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NeturalMath Quick Start Guide

Part 5: Understanding Expressions

This document is not complete, and my represent features which are not yet implemented in the current version of NeturalMath.

Expressions represent one of the most fundamental concepts in NeturalMath. An expression is made of some combination of symbols and operations. Everything you have written in NeturalMath to date, or will every write in it is some form of an expression. The most visible form of an expression in NeturalMath is defining a variable. You learned how to do this in the previous section of this tutorial.
x = 12
y = x + 3

Both the number 12, and the sequence x + 3 are expressions. Technically, lines "x = 12" and "y = x + 3" are also expressions. These are expressions that are comprised of sub expressions. At the end of the previous example, we considered a case where one variable is defined in terms of another variable, but that variable was not itself defined at the time. The sample below is an example of one such case:
y = 3 * x

The variable y is defined without x first being defined. This is allowable in NeturalMath because y is not actually being defined as the value of three times x, but is instead defined as the expression three times x. When the actual value of y is required by the system, it first checks to see if x has been defined. If it has not, it will throw out and error. If the value has been defined in a later statement, then the computed value will be returned. This may be a very difficult concept to initially grasp. It is best represented in the example below:
y = x + 2
print y // returns an error

x = 2
print y // returns 4

x = 5
print y // returns 7

When the value for x has not been defined, trying to return the value of y will result in an error because we are trying to evaluate the value of something which does not exist. As soon as we set x equal to the value of two, we can return the correct value of y. This does not mean that y is actually assigned the value of four, however. What this means is that y is still defined as an expression representing the value of x plus the number two. Whenever the value of x changes, the result value of y changes as well.

Outputing Expressions

We know from previous examples that we can use the print command to output the value of a variable or operation. When we assign the variable x to some value, we can output that value using print, but what if we want to output the expression it is defined as instead? The def command is able to do this for us. See the example below:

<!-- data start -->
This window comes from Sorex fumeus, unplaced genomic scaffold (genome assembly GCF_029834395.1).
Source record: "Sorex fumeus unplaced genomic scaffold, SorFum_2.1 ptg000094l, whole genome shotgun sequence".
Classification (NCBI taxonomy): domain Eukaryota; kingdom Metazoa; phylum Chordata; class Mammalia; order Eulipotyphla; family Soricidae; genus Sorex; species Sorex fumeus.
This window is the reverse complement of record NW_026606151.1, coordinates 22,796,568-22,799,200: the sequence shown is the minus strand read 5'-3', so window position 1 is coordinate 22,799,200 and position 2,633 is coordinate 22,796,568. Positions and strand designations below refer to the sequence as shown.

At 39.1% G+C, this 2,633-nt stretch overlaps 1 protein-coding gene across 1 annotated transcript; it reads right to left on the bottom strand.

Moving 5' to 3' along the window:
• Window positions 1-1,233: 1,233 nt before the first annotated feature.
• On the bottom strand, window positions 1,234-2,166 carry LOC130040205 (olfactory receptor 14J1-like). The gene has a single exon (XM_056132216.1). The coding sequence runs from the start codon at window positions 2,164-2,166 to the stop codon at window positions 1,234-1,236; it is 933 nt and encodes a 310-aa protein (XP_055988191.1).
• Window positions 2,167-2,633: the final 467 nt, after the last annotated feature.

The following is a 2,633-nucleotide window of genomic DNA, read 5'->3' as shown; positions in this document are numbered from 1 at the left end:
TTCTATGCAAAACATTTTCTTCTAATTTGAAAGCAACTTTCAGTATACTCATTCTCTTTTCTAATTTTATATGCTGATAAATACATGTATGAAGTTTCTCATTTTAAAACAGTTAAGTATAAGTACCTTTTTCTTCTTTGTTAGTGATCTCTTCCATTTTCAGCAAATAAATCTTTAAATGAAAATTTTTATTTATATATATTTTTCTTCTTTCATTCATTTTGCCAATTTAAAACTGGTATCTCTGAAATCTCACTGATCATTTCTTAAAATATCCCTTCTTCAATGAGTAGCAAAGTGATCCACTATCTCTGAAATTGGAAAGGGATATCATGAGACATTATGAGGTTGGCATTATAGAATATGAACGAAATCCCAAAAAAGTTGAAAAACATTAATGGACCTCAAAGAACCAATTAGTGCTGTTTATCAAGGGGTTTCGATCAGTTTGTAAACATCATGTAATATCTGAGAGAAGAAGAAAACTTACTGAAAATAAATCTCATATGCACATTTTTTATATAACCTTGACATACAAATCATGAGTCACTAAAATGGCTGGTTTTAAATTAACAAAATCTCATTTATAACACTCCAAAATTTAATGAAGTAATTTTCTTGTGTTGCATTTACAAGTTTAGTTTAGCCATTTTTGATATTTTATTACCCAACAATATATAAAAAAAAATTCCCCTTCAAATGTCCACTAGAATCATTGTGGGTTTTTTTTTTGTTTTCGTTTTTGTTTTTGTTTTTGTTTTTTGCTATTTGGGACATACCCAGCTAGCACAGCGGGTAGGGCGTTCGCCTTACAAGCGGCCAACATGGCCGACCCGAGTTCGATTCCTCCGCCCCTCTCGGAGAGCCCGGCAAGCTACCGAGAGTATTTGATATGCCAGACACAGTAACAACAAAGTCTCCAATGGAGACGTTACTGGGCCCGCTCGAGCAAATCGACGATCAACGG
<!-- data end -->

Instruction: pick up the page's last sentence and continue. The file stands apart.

y = x + 3
print y // returns an error because x is undefined

def y  // returns the x + 3

The def command outputs the expression that y was assigned rather than the result of evaluating that expression. Try experimenting with the samples below:
def 3

x = 3
def x

y = x + 12
def y

def z

Simplifying Expressions

NeturalMath will automatically attempt to simplify an expression as best as possible whenever they are used. What this means is that it will automatically try to reduce the number of operations present in an expression to the simplest possible form, thereby reducing the number of operations that need to be performed in order to evaluate the expression. Consider the example below:
x = 2 + 2
def x

The def statement returns that x is equal to four, not two plus two. This is because NeturalMath realizes that two plus two can be expressed more simplely as the number four rather than an addition of two numbers. NeturalMath inherently understands that constants and variables of the same type may be combined following typical mathematical rules to create a more compact expression that yields the same net result. For example:
y = x + 3 * x + 4
def y // (4 * x) + 4

Limitations on Expressions

Expressions are a very powerful and fundamental feature of NeturalMath, but there are some limitations. For example, a variable may not make use of an expression which uses its own variable definition. That is to say, the variable y cannot be assigned an expression containing the variable y because this would create a circular reference inside the expression, which would result in a logical paradox. This would also cause the computer to enter an infinite loop while trying to evaluate it.
y = y +2 // invalid assignment, throws an error

The next section on symbolic notation explains some ways to work around this issue.

A further look into expressions and how they work, as well as how to manipulate expressions directly is provided in the next section.
Part 6: Symbolic Manipulation

Last edited Nov 27, 2010 at 3:40 PM by zanethorn, version 7


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